Brownsburg is an affordable place to call home with median monthly homeowner costs of just $1,326. The Lucas Oil Raceway, just on the outskirts of this Indianapolis suburb, provides entertainment for drag racing fans. Brownsburg’s largest employers are the O’Reilly Auto Parts and Home Goods distribution centers.
This Indianapolis suburb hosts weekly summer farmer’s markets and also has two high schools among the top 10 on the U.S. News Best High Schools in Indiana list. With one of the highest median monthly household incomes on our list at $7,713, homeowners here pay only 21.5% of that income toward monthly mortgage and utility costs.
7. New Haven
The city, just 7 miles east of Fort Wayne, offers one of the most affordable median home values on our list at $93,800. Residents can find jobs at Do It Best Corp., a hardware store chain with its corporate headquarters in nearby Fort Wayne.
Noblesville saw its population grow 8.8% from 2010 to 2012. The area is seeing job growth in life sciences and manufacturing, and the largest employers are SMC Corp. of America, which makes pneumatic and automation equipment, and Ambu, a manufacturer of anesthesia and respiratory care products.
In the town of Dyer, 93.6% of homes are owned rather than rented, which is among the highest rates on our list. Dyer, on the Illinois border, is within commuting distance to jobs in Northwest Illinois and the Chicago area. In the summertime, town residents head to the Dyer Summer Fest for its carnival rides, games and live entertainment.
10. Cedar Lake
Manufacturing, retail trade, health care and social assistance are the top industries in Cedar Lake, according to census data. The town, about 40 miles south of Chicago, has a median home value of $151,400, and median monthly homeowner costs are $1,343, making it an affordable place to live.
|Rank||City||Nearest Big City||Home Ownership Rate||Median Selected Monthly Homeowner Costs||Median Monthly Household Income||Homeowner Costs as a Percentage of Household Income||Median Home Values||2010-2012 Population Growth||Overall Score for Home Owners|
|7||New Haven||Fort Wayne||74.2%||$1,003||$4,054||24.7%||$93,800||5.5%||64.1|
For the full ranking of all 76 cities and to download the data, click here.
The score for each city was derived from each of these measures:
1. Homeownership rate made up 33.3% of the total score. A higher rate earned a higher score. The rate comes from the U.S. Census American Community Survey 5-year Estimates for all places in the state, Table DP 04.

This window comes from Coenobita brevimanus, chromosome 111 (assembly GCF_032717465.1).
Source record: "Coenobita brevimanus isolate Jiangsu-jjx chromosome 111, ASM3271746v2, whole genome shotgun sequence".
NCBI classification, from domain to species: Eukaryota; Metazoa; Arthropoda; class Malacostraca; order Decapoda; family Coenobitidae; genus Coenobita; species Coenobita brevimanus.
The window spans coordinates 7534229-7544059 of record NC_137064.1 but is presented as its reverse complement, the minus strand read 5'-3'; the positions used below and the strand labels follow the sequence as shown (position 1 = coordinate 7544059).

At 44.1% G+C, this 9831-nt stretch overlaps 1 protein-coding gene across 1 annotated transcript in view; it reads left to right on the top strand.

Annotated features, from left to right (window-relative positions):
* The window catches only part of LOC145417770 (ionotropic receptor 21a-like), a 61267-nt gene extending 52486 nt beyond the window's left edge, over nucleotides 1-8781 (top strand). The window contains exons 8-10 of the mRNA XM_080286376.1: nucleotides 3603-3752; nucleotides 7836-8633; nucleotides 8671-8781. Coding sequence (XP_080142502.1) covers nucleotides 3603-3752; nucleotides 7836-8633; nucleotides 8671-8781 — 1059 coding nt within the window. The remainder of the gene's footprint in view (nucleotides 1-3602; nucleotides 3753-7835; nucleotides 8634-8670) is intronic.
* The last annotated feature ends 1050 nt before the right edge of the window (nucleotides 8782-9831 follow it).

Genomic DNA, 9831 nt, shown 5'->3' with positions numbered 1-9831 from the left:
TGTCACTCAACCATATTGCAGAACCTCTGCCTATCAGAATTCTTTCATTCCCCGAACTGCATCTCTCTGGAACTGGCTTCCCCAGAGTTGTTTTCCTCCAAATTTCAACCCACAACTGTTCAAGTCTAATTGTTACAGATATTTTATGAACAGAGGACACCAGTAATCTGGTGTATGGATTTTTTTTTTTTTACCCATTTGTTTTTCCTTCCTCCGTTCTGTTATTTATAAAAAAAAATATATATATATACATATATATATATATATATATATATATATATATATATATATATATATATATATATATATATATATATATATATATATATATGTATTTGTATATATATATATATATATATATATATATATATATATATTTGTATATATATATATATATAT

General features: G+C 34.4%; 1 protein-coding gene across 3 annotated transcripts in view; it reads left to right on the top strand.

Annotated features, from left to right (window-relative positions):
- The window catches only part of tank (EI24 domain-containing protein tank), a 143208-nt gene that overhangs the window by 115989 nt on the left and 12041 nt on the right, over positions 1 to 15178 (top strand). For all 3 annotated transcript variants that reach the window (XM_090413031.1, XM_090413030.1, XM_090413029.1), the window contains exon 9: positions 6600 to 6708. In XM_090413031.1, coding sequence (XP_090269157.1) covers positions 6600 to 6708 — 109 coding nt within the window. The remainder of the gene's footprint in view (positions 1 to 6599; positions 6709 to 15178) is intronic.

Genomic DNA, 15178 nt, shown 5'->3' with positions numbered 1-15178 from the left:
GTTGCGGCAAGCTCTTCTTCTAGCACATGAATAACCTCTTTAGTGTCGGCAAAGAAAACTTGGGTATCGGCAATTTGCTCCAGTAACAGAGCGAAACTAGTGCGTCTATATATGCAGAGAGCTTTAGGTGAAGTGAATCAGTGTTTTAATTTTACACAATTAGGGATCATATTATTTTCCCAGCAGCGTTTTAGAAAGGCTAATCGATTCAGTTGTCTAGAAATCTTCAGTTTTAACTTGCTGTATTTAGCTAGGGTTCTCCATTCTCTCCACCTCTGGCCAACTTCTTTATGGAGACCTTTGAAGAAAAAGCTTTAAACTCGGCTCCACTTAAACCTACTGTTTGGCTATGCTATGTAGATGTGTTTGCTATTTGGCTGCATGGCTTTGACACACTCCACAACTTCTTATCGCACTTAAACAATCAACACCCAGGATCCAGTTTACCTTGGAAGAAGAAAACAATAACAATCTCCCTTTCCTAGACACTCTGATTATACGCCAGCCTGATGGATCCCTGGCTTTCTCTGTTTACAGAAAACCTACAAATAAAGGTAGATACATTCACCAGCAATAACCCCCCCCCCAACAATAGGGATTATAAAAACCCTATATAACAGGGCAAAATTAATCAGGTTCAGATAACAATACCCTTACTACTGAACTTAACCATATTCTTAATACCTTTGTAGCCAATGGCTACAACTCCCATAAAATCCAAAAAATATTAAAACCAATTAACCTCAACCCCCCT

2. Selected monthly owner costs as a percentage of median household income made up 16.7% of the total score. A lower percentage earned a higher score. Monthly homeowner costs as a percentage of median household income made up one-half of the affordability score. Median household income comes from the U.S. Census American Community Survey 5-year Estimates for all places in the state, Table DP 03. The figure for monthly homeowner costs comes from the U.S. Census American Community Survey 5-year Estimates for all places in the state, Table DP 04.
3. Median home value made up 16.7% of the total score. A lower value earned a higher score. Median home value made up one-half of the affordability score. Median home value comes from the U.S. Census American Community Survey 5-year Estimates for all places in the state, Table DP 04.
4. Population change from 2010 to 2012 made up 33.3% of the total score. A higher percent change earned a higher score. The 2010 population comes from the 2010 American Community Survey 5-Year Estimates for all places in the state, Table DP 05. The 2012 population data comes from the 2012 American Community Survey 5-Year Estimates for all places in the state, Table DP 05. NerdWallet calculated the percent change.
Only places with 10,000 or more residents were included in this study. Purdue University, a census-designated place, and Westfield were excluded because of a lack of data for all three variables. Zionsville was excluded due to inconsistent population data reporting from 2010 to 2012.
Image: Ben Clark/Flickr: https://flic.kr/p/3bwz